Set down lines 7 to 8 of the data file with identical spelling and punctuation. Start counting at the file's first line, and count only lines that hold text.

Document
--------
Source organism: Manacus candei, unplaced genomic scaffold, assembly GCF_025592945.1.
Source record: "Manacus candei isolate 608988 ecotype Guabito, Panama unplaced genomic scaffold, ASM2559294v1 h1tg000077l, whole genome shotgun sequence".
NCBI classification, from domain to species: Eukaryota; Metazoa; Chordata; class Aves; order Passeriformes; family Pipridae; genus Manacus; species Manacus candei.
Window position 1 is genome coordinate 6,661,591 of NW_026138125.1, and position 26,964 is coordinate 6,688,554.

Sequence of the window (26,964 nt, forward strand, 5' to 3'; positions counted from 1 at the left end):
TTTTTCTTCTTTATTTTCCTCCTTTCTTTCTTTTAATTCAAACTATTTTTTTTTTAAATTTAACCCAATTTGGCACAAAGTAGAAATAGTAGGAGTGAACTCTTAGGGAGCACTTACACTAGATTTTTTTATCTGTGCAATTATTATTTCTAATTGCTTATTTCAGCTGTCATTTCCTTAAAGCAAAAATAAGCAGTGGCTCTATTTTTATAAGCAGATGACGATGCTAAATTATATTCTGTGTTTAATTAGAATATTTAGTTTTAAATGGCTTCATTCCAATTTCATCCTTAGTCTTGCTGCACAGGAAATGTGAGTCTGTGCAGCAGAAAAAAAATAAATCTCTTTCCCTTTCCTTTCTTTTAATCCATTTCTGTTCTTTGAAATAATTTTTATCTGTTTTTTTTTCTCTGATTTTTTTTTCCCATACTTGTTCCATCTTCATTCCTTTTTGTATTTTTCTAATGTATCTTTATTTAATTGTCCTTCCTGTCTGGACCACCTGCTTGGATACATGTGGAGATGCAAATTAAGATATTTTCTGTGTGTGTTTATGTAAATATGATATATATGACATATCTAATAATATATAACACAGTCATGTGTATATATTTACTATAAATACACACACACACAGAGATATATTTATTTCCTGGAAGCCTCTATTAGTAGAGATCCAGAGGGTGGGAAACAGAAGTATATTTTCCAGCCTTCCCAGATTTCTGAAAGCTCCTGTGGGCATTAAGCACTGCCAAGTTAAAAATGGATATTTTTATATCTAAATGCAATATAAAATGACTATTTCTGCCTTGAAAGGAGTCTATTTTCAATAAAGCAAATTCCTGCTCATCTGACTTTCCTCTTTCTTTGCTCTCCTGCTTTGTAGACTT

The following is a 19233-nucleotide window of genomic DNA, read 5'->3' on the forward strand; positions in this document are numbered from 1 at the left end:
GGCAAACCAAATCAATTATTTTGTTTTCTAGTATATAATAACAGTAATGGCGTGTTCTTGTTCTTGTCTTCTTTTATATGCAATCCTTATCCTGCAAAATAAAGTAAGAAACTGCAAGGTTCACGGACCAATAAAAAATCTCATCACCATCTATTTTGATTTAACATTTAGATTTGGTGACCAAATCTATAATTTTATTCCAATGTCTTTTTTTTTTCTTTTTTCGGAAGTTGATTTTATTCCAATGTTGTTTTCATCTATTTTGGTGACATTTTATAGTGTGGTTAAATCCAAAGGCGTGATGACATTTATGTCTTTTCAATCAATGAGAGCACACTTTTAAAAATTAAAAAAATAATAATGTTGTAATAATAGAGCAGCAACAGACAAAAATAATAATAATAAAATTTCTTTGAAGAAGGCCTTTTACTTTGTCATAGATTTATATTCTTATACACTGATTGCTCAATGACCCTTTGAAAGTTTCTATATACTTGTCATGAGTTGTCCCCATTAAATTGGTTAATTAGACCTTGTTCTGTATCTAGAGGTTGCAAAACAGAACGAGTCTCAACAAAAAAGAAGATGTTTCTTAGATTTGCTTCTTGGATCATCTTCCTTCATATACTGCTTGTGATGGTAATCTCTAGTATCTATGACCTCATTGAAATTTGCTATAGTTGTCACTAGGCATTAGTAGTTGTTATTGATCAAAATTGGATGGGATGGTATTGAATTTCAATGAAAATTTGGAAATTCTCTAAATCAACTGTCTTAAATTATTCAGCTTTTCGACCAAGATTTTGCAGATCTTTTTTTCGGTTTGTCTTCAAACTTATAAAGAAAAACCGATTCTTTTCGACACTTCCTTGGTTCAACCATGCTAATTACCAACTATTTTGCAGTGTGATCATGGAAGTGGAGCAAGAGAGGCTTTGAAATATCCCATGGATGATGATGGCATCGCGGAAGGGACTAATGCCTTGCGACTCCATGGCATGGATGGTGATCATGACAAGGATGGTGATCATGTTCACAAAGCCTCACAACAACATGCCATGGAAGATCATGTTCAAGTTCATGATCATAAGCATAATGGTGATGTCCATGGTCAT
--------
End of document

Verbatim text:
The following is a 19233-nucleotide window of genomic DNA, read 5'->3' on the forward strand; positions in this document are numbered from 1 at the left end:
GGCAAACCAAATCAATTATTTTGTTTTCTAGTATATAATAACAGTAATGGCGTGTTCTTGTTCTTGTCTTCTTTTATATGCAATCCTTATCCTGCAAAATAAAGTAAGAAACTGCAAGGTTCACGGACCAATAAAAAATCTCATCACCATCTATTTTGATTTAACATTTAGATTTGGTGACCAAATCTATAATTTTATTCCAATGTCTTTTTTTTTTCTTTTTTCGGAAGTTGATTTTATTCCAATGTTGTTTTCATCTATTTTGGTGACATTTTATAGTGTGGTTAAATCCAAAGGCGTGATGACATTTATGTCTTTTCAATCAATGAGAGCACACTTTTAAAAATTAAAAAAATAATAATGTTGTAATAATAGAGCAGCAACAGACAAAAATAATAATAATAAAATTTCTTTGAAGAAGGCCTTTTACTTTGTCATAGATTTATATTCTTATACACTGATTGCTCAATGACCCTTTGAAAGTTTCTATATACTTGTCATGAGTTGTCCCCATTAAATTGGTTAATTAGACCTTGTTCTGTATCTAGAGGTTGCAAAACAGAACGAGTCTCAACAAAAAAGAAGATGTTTCTTAGATTTGCTTCTTGGATCATCTTCCTTCATATACTGCTTGTGATGGTAATCTCTAGTATCTATGACCTCATTGAAATTTGCTATAGTTGTCACTAGGCATTAGTAGTTGTTATTGATCAAAATTGGATGGGATGGTATTGAATTTCAATGAAAATTTGGAAATTCTCTAAATCAACTGTCTTAAATTATTCAGCTTTTCGACCAAGATTTTGCAGATCTTTTTTTCGGTTTGTCTTCAAACTTATAAAGAAAAACCGATTCTTTTCGACACTTCCTTGGTTCAACCATGCTAATTACCAACTATTTTGCAGTGTGATCATGGAAGTGGAGCAAGAGAGGCTTTGAAATATCCCATGGATGATGATGGCATCGCGGAAGGGACTAATGCCTTGCGACTCCATGGCATGGATGGTGATCATGACAAGGATGGTGATCATGTTCACAAAGCCTCACAACAACATGCCATGGAAGATCATGTTCAAGTTCATGATCATAAGCATAATGGTGATGTCCATGGTCAT